About Dr Centeno

Dr Chris Centeno is a physician scientist whose work is in the area of interventional orthopedics-the development of technologies that allow the use of needle based procedures performed through sophisticated guidance techniques to replace the need for more invasive and traditional orthopedic surgery. Dr. Centeno performed the first advanced stem cell procedures in orthopedic patients in the United States in 2005/2006 and has published many of these results. To date his clinic has treated several thousand orthopedic patients with stem cell based therapies. He maintains an active medical practice and treats patients from all over the globe and the U.S. who are seeking alternatives to surgery. He is also involved in many active research projects in the areas of orthopedic stem cell biology, the development of novel devices, the clinical outcome of biologic therapies, and the methods used to treat spinal injury. His practice features a large state of the art clean room, clinical and research lab with several full time cell biologists on staff, an active lab based research program with a full time Ph.D. level research group, a bioengineering department, and a clinical research arm that runs a clinical registry and organizes clinical research. The research is supported by the generous contributions of a high net worth individual.

Centeno-Schultz Clinic
403 Summit Blvd., Suite 201
Broomfield, CO 80021

Visit: http://www.regenexx.com/
Phone: 1-888-525-3005



Q & A

Q: If you could transport yourself in a time machine and go 30 years into the future, how far will regenerative procedures go in curing neurological diseases and traumas such as TBI, CP, MS, ALS and Parkinsons? Please, if the answer can be in two different scenarios, one as an FDA regulated drug and the other regulated as a medical procedure so we can see two alternate universes.
A: I think that for many easier to treat diseases like tendon/ligament injuries, cheap biologics like platelet rich plasma and bone marrow concentrates will rule the day and be widely covered and the standard of care. For neurologic diseases, this is where for the most severe conditions, we’ll see advanced cellular therapies such as cultured and conditioned cells make a splash. In the 10 year horizon, there will be a competition between lower cost medical procedures using cells and more expensive cell drugs. Much of this will have to do with the fact that most cell drugs for neurologic diseases won’t have much better outcomes than medical procedures. In the 20 year horizon the second generation of cell drugs will improve upon the first and include many lab created concoctions such as induced pluripotent and artificially created cells which will be able to repair tissue better than cell based medical procedures, but also have steeper side effect profiles. By 30 years the side effect profiles of the 2nd generation cell drugs will have been mitigated by the third generation cell drugs, providing robust nervous system repair with less side effects. We’ll also be routinely printing many replacement parts for the nervous system. However, through this 30 year time line, cost will be a huge issue with many cell drugs failing because they can’t be manufactured and approved at low cost, causing availability issues for patients (i.e. many won’t gain widespread insurance coverage because of their high costs).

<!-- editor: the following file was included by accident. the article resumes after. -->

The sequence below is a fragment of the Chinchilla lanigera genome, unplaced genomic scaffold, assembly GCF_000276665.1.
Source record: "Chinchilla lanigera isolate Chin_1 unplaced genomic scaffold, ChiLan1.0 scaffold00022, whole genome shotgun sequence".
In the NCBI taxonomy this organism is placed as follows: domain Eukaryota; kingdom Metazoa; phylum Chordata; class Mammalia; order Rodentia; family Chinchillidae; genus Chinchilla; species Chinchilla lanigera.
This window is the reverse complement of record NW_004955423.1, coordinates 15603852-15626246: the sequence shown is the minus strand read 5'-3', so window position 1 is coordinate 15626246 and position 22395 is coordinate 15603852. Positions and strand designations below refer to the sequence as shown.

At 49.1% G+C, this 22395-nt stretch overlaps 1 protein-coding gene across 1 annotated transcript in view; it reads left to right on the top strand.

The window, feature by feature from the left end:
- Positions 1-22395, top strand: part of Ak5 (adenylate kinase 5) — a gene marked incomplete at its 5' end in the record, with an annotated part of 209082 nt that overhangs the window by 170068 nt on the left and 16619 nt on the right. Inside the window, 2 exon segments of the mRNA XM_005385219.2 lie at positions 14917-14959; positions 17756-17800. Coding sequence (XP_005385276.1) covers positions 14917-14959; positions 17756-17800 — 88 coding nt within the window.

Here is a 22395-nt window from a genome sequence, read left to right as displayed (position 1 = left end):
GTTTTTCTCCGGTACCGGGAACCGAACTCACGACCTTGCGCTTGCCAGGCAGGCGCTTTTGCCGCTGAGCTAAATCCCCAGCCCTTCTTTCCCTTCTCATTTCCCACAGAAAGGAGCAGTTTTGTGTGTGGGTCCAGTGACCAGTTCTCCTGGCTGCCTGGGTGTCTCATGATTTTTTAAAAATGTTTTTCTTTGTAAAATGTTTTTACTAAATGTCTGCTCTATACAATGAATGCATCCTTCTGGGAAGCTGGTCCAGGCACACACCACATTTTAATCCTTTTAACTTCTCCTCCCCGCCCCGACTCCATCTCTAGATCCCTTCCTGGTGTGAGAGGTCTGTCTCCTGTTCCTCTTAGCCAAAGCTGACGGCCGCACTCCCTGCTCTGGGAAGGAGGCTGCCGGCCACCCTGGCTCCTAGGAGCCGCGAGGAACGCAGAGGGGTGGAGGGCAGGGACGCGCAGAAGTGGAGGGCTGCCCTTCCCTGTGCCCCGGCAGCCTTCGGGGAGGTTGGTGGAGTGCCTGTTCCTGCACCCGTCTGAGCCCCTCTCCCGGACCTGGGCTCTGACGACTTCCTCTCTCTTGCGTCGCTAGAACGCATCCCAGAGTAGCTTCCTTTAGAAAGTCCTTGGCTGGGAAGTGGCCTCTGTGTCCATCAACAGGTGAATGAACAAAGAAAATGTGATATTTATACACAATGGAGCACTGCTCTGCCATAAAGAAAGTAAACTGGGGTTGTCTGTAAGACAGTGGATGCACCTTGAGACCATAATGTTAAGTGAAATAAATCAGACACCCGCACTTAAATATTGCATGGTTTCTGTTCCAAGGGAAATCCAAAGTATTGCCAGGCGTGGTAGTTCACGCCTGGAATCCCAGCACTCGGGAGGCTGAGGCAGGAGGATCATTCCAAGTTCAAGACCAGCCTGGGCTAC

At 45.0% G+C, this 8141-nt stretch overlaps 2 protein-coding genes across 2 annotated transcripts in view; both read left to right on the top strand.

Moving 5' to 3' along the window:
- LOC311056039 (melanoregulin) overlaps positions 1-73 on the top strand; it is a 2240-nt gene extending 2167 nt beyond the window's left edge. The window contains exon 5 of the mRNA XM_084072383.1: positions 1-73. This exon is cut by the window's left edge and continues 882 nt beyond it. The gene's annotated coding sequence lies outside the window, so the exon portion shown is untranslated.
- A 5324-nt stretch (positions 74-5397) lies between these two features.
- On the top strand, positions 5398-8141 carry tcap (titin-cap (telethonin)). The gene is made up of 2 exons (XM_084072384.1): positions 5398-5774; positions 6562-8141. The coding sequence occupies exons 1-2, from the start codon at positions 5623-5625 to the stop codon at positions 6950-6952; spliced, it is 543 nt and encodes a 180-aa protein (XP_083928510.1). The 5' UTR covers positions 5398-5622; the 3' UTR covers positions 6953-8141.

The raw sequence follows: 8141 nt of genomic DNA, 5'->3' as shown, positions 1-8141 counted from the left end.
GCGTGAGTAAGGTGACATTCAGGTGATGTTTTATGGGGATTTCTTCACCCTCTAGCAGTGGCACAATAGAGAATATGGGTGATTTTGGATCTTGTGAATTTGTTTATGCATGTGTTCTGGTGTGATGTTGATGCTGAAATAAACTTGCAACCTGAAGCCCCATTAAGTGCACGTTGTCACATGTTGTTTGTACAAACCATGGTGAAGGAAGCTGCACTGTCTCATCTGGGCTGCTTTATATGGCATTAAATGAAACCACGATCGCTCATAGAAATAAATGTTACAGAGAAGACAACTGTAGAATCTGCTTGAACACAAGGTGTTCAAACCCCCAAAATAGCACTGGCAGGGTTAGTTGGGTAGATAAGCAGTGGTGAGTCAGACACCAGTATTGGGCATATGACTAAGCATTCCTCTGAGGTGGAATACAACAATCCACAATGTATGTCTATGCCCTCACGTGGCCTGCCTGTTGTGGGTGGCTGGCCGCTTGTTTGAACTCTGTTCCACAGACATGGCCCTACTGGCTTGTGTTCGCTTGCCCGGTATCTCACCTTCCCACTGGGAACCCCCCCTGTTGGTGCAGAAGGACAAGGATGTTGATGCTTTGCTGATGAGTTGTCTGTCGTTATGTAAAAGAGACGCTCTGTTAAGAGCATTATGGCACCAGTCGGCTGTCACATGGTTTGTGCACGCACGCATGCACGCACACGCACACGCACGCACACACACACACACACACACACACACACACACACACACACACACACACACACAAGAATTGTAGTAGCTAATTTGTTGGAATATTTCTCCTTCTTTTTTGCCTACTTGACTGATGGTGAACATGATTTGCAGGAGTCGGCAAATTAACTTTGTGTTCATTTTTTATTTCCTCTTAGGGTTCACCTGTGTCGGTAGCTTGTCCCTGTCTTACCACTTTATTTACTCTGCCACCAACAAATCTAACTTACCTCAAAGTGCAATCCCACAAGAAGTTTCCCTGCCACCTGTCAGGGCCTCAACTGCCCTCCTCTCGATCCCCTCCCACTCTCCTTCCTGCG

Q: Has stem cell therapy worked for osteoporosis? Has it worked for asthma? Can you help me find the perfect doctor for my wife? Would treating these two conditions have to be done separately if your answers are in the affirmative?
A: Using your own bone marrow stem cells to treat osteoporosis is feasible, but this won’t work for wide spread forms of the disease because the stem cells are involved in the cause of the problem (i.e. they fail to make enough cells that can produce bone). This is therefore an application where someone else’s cells (i.e. donor cells from a young person) are needed. I have yet to see a credible cell therapy for asthma. Most of the lung research on reactive airways disease and stem cells has been on COPD (emphysema).

Q: What stem cells could be used to repair nerve damage and denervated muscle damaged by injury? Specifically brachial plexus nerve damage affecting all three deltoids and scapula muscle?
A: This depends on the cause of the initial injury, it’s age, the amount of muscle atrophy, etc… We have had some success with using the growth factors taken from platelets to break up scar tissue around nerves that could be compressing or irritating the nerve. We’ve also seen some return of motor function by injecting directly into the nerve, but this was in a patient with a relatively new injury (about 1 year out), see http://www.regenexx.com/2012/11/can-...ound-guidance/ . As far as stem cells are concerned, to work for nerve repair they need to be heavily pushed in the direction of becoming nerve cells in culture or count on their release of growth factors (such as nerve growth factor [NGF]) to help repair cells. There have been some encouraging results in early human studies of using just cultured mesenchymal stem cells for spinal cord injury, but I have yet to see any publications in brachial plexus injury.